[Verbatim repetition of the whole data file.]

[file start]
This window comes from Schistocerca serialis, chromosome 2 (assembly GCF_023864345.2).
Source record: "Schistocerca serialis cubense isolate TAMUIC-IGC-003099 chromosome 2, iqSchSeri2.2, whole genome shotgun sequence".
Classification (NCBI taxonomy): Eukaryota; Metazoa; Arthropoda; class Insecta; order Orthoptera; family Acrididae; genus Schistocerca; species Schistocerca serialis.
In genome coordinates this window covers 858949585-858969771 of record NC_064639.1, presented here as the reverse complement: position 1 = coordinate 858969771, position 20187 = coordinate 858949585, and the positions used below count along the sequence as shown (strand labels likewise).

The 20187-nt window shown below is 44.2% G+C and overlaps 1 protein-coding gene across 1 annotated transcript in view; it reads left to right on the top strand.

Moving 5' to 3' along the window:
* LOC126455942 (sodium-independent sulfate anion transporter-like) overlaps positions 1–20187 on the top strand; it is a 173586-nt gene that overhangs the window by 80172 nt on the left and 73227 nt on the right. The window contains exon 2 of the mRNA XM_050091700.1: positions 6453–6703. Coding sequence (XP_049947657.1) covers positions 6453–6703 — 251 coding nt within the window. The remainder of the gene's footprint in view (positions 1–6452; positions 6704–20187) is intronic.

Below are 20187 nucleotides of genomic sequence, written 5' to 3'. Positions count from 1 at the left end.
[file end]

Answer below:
This window comes from Schistocerca serialis, chromosome 2 (assembly GCF_023864345.2).
Source record: "Schistocerca serialis cubense isolate TAMUIC-IGC-003099 chromosome 2, iqSchSeri2.2, whole genome shotgun sequence".
Classification (NCBI taxonomy): Eukaryota; Metazoa; Arthropoda; class Insecta; order Orthoptera; family Acrididae; genus Schistocerca; species Schistocerca serialis.
In genome coordinates this window covers 858949585-858969771 of record NC_064639.1, presented here as the reverse complement: position 1 = coordinate 858969771, position 20187 = coordinate 858949585, and the positions used below count along the sequence as shown (strand labels likewise).

The 20187-nt window shown below is 44.2% G+C and overlaps 1 protein-coding gene across 1 annotated transcript in view; it reads left to right on the top strand.

Moving 5' to 3' along the window:
* LOC126455942 (sodium-independent sulfate anion transporter-like) overlaps positions 1–20187 on the top strand; it is a 173586-nt gene that overhangs the window by 80172 nt on the left and 73227 nt on the right. The window contains exon 2 of the mRNA XM_050091700.1: positions 6453–6703. Coding sequence (XP_049947657.1) covers positions 6453–6703 — 251 coding nt within the window. The remainder of the gene's footprint in view (positions 1–6452; positions 6704–20187) is intronic.

Below are 20187 nucleotides of genomic sequence, written 5' to 3'. Positions count from 1 at the left end.